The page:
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China pulls noose tighter on religious freedom

HONG KONG (SE): The first cross for this year was removed from a Catholic church in Wenzhou diocese, Zhejiang, before dawn on February 25, just two weeks after the director of the provincial office of State Administration of Religious Affairs, Feng Zhili, put out a call for religious stability in the run up to the G20 Summit set to be held in the provincial capital of Hangzhou from September 4 to 5.

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Pushing more Church people underground

BEIJING (UCAN): The Communist Party of China has begun carrying out its threat to assign certificates detailing the secular name, religious name and national ID card number to Buddhist monks across the country; but with one new twist—a unique faith number is also being added.

By the end of this year, authorities will require the same of both Catholic and Taoist priests, state-run broadcaster CCTV and the party-friendly tabloid, Global Times, reported in early February.

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Beijing ups the ante against religious belief

HONG KONG (SE): Leaders of various faith groups have been told by Yu Zhengsheng, a Politburo official, that all religious groups in China must promote Chinese culture and become more compatible with socialism.

UCAN reported Yu as saying that religious leaders are required to form a bridge between the Communist Party and the hundreds of millions of Chinese people that follow the country’s five officially recognised religions—Catholicism, Protestantism, Islam, Buddhism and Taoism.

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New Year gift for imprisoned pastor

HONG KONG (SE): Pastor Huang Yizi, who was arrested in September last year on charges of endangering national security when he opposed the removal of crosses from Church buildings in Zhejiang, received a New Year gift when he was released from detention on February 11, during the Lunar New Year holiday period.

Pastor Huang said that he had been kept for five months in what is referred to as a black jail, a place of illegal detention used to house dissidents.

 

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Purging pastors

HANGZHOU (AsiaNews): Chinese state media confirmed that Reverend Joseph Gu Yuese, the pastor of the Chongyi Church in Hangzhou, the largest Protestant community in mainland China, was unceremoniously fired from his position on January 18 and later arrested on charges of embezzlement, but no further details were given.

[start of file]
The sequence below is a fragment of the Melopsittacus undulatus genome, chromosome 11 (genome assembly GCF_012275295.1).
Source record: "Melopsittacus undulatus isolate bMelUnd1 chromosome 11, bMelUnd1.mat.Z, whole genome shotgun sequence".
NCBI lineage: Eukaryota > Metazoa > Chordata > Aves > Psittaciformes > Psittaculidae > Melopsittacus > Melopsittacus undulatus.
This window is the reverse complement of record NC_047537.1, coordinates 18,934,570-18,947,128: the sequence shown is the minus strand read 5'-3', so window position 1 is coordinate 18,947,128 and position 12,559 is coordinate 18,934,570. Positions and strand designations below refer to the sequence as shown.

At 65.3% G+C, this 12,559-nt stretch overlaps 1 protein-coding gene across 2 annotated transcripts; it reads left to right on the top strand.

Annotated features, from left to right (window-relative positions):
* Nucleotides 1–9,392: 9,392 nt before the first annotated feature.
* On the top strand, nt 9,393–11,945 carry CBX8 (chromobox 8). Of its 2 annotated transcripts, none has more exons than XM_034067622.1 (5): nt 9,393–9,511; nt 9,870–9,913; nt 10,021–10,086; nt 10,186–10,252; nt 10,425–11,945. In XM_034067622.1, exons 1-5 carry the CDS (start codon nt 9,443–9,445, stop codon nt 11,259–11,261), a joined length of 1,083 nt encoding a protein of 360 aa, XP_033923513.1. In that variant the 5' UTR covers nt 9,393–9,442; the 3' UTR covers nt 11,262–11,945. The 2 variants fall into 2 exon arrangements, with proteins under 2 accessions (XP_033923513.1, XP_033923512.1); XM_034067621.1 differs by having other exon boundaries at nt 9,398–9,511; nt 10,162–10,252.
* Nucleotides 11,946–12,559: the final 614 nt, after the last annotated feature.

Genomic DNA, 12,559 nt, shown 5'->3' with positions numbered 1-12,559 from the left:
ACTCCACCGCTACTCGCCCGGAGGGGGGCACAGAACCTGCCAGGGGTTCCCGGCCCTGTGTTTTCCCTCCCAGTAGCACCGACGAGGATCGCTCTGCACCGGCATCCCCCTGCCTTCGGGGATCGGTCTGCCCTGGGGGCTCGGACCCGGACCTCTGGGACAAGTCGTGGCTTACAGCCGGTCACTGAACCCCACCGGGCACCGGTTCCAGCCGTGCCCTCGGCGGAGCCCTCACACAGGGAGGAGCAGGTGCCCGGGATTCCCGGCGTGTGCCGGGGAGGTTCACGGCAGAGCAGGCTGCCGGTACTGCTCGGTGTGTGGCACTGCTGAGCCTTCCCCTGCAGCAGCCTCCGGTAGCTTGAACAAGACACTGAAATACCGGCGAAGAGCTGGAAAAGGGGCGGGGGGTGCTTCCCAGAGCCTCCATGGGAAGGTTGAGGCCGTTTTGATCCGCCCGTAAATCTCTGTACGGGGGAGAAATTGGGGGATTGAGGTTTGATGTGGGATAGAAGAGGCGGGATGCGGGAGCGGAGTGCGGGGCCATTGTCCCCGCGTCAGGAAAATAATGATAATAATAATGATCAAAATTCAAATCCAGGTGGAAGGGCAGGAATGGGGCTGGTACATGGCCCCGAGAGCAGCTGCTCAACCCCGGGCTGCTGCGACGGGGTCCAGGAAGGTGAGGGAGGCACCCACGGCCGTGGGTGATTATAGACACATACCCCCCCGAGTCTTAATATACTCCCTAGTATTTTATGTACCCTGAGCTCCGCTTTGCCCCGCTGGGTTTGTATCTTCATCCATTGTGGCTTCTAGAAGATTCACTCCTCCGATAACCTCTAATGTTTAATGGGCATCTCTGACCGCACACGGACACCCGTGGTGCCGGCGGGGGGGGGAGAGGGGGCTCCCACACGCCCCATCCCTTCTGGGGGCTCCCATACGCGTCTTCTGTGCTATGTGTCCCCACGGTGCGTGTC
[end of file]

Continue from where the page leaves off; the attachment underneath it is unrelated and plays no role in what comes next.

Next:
In an open letter addressed to his congregation, Reverend Gu speaks of a cold storm that is heading for Hangzhou, the provincial capital of Zhejiang.

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Crosses again begin to tumble in Zhejiang

HONG KONG (UCAN): Be it a fresh campaign to remove crosses from Church buildings in Zhejiang or just catch up demolition on the backlog of jobs that were not completed last year, between January 1 and February 2 this year, 18 more Church buildings in the province were stripped of their crosses by government authorities, with 13 of them in the last week of January.

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Church freedom is a mixed bag in China

HIJIAZHUANG (UCAN): When about 10,000 people showed up to a Mass held at the cathedral in Zhengding on December 13 they filled the church compound and overflowed onto the roof of an adjacent building.

Some had travelled the 300 kilometres from Beijing, but the most striking thing was that they were almost all members of the unofficial Church community of China and, despite police presence, no one was detained.

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China’s House Church dilemma

HONG KONG (SE): “Legally registered, Three-Self Patriotic Churches are under attack, while the illegal House Churches are invited into an official dialogue,” David Ro wrote in the January issue of the Lausanne Global Analysis, saying that this appears to be a season of mixed messages from the government of China.

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New law to combat religious extremism

HONG KONG (UCAN): The Minority Muslim Uyghur people in Xinjiang province of China fear further erosion of their freedom to practice their faith after authorities announced plans for a new law to combat religious extremism.

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Vietnam bars thousands from Christmas Mass

HANOI (AsiaNews): Christmas was banned in the Central Highland province of Kontum in Vietnam by government authorities forcing Christmas Mass to be cancelled in at least two parishes and leaving thousands of expectant people both surprised and disappointed.

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